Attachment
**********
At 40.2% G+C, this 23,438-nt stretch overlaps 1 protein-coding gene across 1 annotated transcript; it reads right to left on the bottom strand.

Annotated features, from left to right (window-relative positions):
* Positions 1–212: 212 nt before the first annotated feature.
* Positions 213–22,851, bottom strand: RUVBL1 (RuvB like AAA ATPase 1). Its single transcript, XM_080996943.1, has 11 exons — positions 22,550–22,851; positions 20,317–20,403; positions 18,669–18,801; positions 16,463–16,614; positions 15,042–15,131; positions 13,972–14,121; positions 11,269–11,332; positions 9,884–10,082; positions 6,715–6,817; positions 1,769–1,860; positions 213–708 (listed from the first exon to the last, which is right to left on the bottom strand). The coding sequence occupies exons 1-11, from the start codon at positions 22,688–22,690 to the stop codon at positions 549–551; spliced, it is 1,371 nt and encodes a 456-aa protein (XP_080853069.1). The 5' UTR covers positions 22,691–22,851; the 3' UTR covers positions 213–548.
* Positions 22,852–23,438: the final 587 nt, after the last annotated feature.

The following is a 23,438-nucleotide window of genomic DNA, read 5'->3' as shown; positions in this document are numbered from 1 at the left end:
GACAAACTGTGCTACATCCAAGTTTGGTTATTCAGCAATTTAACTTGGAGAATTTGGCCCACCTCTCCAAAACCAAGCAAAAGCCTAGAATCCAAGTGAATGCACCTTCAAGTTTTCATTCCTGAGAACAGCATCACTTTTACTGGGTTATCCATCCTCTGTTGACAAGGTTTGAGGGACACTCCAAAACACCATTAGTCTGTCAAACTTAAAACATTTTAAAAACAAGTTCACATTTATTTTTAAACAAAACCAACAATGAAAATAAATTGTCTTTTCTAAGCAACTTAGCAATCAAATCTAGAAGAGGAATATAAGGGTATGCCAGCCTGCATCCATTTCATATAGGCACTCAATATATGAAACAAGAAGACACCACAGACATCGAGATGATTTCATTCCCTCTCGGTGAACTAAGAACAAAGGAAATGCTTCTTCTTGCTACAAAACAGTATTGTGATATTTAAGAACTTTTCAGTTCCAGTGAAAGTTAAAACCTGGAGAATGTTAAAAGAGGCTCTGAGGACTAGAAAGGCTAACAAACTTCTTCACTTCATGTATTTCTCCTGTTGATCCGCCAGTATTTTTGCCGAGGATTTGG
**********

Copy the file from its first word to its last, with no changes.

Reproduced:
At 40.2% G+C, this 23,438-nt stretch overlaps 1 protein-coding gene across 1 annotated transcript; it reads right to left on the bottom strand.

Annotated features, from left to right (window-relative positions):
* Positions 1–212: 212 nt before the first annotated feature.
* Positions 213–22,851, bottom strand: RUVBL1 (RuvB like AAA ATPase 1). Its single transcript, XM_080996943.1, has 11 exons — positions 22,550–22,851; positions 20,317–20,403; positions 18,669–18,801; positions 16,463–16,614; positions 15,042–15,131; positions 13,972–14,121; positions 11,269–11,332; positions 9,884–10,082; positions 6,715–6,817; positions 1,769–1,860; positions 213–708 (listed from the first exon to the last, which is right to left on the bottom strand). The coding sequence occupies exons 1-11, from the start codon at positions 22,688–22,690 to the stop codon at positions 549–551; spliced, it is 1,371 nt and encodes a 456-aa protein (XP_080853069.1). The 5' UTR covers positions 22,691–22,851; the 3' UTR covers positions 213–548.
* Positions 22,852–23,438: the final 587 nt, after the last annotated feature.

The following is a 23,438-nucleotide window of genomic DNA, read 5'->3' as shown; positions in this document are numbered from 1 at the left end:
GACAAACTGTGCTACATCCAAGTTTGGTTATTCAGCAATTTAACTTGGAGAATTTGGCCCACCTCTCCAAAACCAAGCAAAAGCCTAGAATCCAAGTGAATGCACCTTCAAGTTTTCATTCCTGAGAACAGCATCACTTTTACTGGGTTATCCATCCTCTGTTGACAAGGTTTGAGGGACACTCCAAAACACCATTAGTCTGTCAAACTTAAAACATTTTAAAAACAAGTTCACATTTATTTTTAAACAAAACCAACAATGAAAATAAATTGTCTTTTCTAAGCAACTTAGCAATCAAATCTAGAAGAGGAATATAAGGGTATGCCAGCCTGCATCCATTTCATATAGGCACTCAATATATGAAACAAGAAGACACCACAGACATCGAGATGATTTCATTCCCTCTCGGTGAACTAAGAACAAAGGAAATGCTTCTTCTTGCTACAAAACAGTATTGTGATATTTAAGAACTTTTCAGTTCCAGTGAAAGTTAAAACCTGGAGAATGTTAAAAGAGGCTCTGAGGACTAGAAAGGCTAACAAACTTCTTCACTTCATGTATTTCTCCTGTTGATCCGCCAGTATTTTTGCCGAGGATTTGG